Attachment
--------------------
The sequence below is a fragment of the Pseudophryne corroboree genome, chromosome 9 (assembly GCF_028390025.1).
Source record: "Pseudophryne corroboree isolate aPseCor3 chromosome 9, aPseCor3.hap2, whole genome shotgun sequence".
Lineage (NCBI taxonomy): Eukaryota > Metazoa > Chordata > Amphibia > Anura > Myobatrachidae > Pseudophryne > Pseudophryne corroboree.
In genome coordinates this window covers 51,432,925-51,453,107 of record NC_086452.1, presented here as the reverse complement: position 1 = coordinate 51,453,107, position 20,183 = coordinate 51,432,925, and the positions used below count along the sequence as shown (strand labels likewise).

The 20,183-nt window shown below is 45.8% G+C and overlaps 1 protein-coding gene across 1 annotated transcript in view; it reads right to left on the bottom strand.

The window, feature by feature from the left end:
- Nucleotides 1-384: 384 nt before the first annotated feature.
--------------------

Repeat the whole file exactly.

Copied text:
The sequence below is a fragment of the Pseudophryne corroboree genome, chromosome 9 (assembly GCF_028390025.1).
Source record: "Pseudophryne corroboree isolate aPseCor3 chromosome 9, aPseCor3.hap2, whole genome shotgun sequence".
Lineage (NCBI taxonomy): Eukaryota > Metazoa > Chordata > Amphibia > Anura > Myobatrachidae > Pseudophryne > Pseudophryne corroboree.
In genome coordinates this window covers 51,432,925-51,453,107 of record NC_086452.1, presented here as the reverse complement: position 1 = coordinate 51,453,107, position 20,183 = coordinate 51,432,925, and the positions used below count along the sequence as shown (strand labels likewise).

The 20,183-nt window shown below is 45.8% G+C and overlaps 1 protein-coding gene across 1 annotated transcript in view; it reads right to left on the bottom strand.

The window, feature by feature from the left end:
- Nucleotides 1-384: 384 nt before the first annotated feature.